Rescued by Wreckers: The Strange Tale of Attempted Mass Murder in the Bahamas in 1853

Welcome today’s guest Gill Hoffs. She grew up in a fishing village on the Scottish coast and has always been fascinated by shipwrecks and the people involved. Her fascination has resulted in a number of books, and as she puts it, “As someone who gets terribly seasick (and now lives inland in Warrington, England) I can’t sail myself, so writing about maritime history is the next best thing.” With that in mind, here is her post:


Gill Hoffs.

On Wednesday 5th May 1853 a crew of wreckers sailing through the New Bahama Channel sighted a ship lying low in the water, its distress flag clearly visible. They approached the sinking vessel, called closer by the desperate emigrants splashing around on deck, and evacuated the lot of them, risking their own lives in the process. In doing so, they thwarted an attempt at mass murder.

Map of the Route Through the Bahamas, Courtesy of Collectie Tresoar

Map of the route through the Bahamas, Courtesy of Collectie Tresoar.

Six weeks prior, an ordinary American emigrant ship left Liverpool with 208 passengers, heading across the Atlantic for New Orleans. The voyage was beset with problems from the start, due in part to the captain’s failure to engage a ship surgeon (he instead relied on a pamphlet of dubious medical advice which, for example, recommended eating bacon to reduce a high temperature) and his refusal to allow the emigrants their full allotment of provisions. When the William & Mary sailed through a perilous area of sea between the islands of the Bahamas, the captain’s inexperience led to mistakes and ultimately the holing of the hull on two rocks.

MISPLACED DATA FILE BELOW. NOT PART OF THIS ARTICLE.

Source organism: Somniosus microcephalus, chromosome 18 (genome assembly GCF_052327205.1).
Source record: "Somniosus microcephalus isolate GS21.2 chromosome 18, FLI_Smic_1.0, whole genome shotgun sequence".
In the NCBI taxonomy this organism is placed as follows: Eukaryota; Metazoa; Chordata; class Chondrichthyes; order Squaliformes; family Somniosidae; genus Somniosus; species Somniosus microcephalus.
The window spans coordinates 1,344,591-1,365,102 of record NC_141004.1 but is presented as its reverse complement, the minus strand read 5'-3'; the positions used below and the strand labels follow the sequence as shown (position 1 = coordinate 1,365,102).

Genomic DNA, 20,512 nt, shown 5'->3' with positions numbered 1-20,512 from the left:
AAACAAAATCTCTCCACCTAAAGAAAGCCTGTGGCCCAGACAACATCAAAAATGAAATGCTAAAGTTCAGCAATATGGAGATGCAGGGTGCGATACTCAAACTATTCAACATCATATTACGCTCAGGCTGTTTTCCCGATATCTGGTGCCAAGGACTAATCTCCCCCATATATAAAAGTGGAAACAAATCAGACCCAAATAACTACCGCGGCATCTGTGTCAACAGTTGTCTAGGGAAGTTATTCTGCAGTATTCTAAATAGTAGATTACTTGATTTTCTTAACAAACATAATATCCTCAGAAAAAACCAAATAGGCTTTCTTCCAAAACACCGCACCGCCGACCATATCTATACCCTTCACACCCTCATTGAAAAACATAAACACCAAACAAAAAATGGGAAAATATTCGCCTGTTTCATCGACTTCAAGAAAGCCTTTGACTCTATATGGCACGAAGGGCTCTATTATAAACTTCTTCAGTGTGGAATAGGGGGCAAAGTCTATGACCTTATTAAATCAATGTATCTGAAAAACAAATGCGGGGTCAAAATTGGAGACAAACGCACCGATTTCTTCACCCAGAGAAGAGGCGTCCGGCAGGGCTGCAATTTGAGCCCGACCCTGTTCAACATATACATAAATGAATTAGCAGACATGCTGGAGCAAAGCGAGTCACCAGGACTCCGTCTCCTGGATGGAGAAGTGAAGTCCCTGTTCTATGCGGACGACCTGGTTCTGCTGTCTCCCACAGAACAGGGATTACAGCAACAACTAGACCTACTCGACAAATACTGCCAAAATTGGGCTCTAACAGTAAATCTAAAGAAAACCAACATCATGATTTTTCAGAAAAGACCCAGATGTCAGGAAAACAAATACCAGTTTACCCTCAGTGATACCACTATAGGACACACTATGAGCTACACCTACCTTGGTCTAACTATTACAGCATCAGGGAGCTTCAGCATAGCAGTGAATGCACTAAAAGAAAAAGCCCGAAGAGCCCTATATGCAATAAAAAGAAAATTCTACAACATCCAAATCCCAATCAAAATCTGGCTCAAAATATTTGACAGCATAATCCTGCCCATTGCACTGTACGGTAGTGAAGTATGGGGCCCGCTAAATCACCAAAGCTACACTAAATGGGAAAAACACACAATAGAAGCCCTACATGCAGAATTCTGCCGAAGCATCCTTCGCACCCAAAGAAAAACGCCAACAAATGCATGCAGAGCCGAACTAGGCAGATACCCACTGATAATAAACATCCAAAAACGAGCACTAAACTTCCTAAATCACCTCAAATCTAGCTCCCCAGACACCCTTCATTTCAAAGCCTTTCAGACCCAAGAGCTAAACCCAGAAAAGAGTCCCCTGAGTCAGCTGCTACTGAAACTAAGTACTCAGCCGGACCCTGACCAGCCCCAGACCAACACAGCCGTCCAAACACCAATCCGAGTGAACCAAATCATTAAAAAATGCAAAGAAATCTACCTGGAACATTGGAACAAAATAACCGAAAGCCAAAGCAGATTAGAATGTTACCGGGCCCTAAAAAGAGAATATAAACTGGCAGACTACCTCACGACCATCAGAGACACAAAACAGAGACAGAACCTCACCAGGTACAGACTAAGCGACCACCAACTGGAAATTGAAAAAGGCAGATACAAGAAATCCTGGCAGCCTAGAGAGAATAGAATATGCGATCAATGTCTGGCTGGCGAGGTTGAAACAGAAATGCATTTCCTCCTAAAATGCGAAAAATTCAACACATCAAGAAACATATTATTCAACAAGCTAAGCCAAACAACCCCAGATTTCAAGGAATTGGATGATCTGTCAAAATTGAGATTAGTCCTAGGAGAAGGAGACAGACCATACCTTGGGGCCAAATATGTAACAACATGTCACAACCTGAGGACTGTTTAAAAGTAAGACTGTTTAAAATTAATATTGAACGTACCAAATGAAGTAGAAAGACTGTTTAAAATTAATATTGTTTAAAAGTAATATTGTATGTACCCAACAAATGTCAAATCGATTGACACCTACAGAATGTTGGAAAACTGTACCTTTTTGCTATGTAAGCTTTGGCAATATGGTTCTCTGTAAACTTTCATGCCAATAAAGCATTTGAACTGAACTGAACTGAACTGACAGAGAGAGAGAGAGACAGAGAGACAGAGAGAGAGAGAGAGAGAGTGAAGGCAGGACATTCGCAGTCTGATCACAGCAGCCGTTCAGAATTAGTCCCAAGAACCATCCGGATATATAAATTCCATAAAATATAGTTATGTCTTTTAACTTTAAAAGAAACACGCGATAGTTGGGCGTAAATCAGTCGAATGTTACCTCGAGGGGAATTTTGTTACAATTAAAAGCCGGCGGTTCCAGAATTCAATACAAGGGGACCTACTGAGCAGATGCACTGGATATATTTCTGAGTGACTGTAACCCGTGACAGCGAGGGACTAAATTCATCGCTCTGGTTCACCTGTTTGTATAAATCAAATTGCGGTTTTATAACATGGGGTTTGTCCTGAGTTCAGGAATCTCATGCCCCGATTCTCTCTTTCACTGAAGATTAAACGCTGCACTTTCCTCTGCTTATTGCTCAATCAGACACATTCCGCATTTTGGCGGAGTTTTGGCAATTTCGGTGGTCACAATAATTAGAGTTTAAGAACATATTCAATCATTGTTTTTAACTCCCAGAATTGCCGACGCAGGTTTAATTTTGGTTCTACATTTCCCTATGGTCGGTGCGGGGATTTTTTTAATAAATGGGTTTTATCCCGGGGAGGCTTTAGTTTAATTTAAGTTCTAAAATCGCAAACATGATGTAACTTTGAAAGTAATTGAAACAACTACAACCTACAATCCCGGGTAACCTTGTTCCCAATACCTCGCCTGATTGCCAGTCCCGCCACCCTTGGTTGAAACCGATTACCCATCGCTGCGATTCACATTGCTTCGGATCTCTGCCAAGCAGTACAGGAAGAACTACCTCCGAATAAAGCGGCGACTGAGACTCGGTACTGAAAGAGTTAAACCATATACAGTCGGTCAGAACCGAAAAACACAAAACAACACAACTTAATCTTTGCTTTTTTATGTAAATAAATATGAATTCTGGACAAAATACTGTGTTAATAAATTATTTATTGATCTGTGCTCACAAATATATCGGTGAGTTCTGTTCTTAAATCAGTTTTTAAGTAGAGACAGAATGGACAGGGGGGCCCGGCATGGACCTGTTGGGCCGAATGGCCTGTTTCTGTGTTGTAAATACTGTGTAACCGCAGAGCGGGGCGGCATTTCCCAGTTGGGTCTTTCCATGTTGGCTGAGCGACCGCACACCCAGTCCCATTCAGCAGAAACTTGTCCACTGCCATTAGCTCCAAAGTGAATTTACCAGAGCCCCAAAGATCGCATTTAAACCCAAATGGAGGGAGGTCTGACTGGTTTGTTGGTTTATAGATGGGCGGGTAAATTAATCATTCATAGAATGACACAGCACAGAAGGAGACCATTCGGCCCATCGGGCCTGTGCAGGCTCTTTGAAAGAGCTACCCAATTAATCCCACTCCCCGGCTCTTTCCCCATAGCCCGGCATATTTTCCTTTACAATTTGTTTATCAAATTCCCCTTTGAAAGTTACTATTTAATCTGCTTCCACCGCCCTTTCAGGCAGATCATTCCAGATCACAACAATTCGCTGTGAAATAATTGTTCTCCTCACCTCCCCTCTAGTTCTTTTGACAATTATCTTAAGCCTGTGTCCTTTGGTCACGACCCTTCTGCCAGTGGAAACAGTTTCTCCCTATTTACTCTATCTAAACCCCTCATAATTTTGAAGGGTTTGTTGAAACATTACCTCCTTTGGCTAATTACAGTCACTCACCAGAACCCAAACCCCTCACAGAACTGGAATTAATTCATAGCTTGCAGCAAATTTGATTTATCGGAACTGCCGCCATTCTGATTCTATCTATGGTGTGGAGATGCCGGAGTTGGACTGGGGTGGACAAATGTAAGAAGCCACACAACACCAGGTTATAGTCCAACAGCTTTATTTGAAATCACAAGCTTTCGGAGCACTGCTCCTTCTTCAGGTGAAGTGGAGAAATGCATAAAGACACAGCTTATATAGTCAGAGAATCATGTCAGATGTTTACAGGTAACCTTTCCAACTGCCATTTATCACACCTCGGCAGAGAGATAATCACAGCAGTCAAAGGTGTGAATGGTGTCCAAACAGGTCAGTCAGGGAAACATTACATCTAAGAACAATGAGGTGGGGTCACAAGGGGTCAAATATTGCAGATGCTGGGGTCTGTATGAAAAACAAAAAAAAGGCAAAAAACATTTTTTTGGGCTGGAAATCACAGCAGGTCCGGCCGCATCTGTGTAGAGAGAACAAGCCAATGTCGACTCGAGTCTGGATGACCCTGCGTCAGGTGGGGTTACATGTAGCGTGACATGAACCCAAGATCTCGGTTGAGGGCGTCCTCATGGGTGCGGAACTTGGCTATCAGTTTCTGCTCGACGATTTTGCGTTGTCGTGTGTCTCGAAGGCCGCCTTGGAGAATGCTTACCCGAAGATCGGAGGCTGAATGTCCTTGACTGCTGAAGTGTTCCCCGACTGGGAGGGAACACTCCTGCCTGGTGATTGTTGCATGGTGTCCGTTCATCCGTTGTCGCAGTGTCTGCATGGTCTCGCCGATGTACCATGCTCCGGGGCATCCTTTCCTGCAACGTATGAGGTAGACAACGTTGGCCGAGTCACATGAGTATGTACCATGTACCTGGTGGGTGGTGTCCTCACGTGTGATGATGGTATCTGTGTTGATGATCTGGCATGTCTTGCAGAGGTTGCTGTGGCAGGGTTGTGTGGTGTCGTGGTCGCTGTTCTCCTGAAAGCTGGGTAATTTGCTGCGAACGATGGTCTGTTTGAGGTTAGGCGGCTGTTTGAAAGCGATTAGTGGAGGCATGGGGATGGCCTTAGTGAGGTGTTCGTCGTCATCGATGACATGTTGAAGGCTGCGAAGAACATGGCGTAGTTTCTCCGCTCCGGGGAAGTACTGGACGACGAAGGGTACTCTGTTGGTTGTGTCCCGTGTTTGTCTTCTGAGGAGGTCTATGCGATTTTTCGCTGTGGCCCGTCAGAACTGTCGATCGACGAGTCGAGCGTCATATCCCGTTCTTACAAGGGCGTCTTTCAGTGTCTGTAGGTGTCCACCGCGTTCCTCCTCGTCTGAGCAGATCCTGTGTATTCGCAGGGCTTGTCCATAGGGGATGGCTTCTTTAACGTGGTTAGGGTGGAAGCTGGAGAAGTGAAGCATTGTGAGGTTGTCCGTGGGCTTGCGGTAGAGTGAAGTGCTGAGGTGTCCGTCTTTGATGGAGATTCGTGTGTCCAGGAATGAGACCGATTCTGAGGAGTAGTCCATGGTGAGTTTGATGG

Following hours of threats, lies, and secrecy, the cowardly Captain Stinson and most of his crew sneaked away in the least leaky lifeboat after removing the provisions, anchoring the ship, and hiding the distress flag (which the emigrants luckily found). When the passengers realised they were being abandoned to their fate, some swam after the departing lifeboat, grabbing at the sides and begging for help. The crew killed them with hatchets and left their bodies for the sharks, and the captain stood, held his hat aloft, and called “Friends, may you fare well” to the people he was leaving behind and later reported as having died before his eyes.

Captain Sands and his crew left 175 shipwreck survivors on a beach like this in the Bahamas, photo by Pietro

Captain Sands and his crew left 175 shipwreck survivors on a beach like this in the Bahamas, photo by Pietro.

After two days of keeping the ship afloat the surviving passengers were delighted to see a small wrecking schooner, the Oracle, sailing closer. On board were 34-year-old Captain Robert ‘Amphibian’ Sands, his brother Richard, and their crew Benjamin and James Roberts, John Cash, and Octavius Dorsett. Another wrecking schooner, the Contest, soon joined them. It took many hours to remove all 175, and several trips back and forth to the nearest island to deposit first the women and children and then the men on Grand Bahama. Captain Sands earned his nickname for his swimming prowess and almost drowned while saving the final few from the wreck. He was rewarded with the Silver Medal of the Royal National Institution for the Preservation of Lives from Shipwreck (later to become the RNLI) and became the first overseas recipient of this prestigious award. The Governor of the Bahamas had died shortly after writing to Downing Street, London, seeking some token of merit for the heroic wreckers, so Lt. Governor Nesbitt gave Captain Sands the award in his place, saying at the ceremony,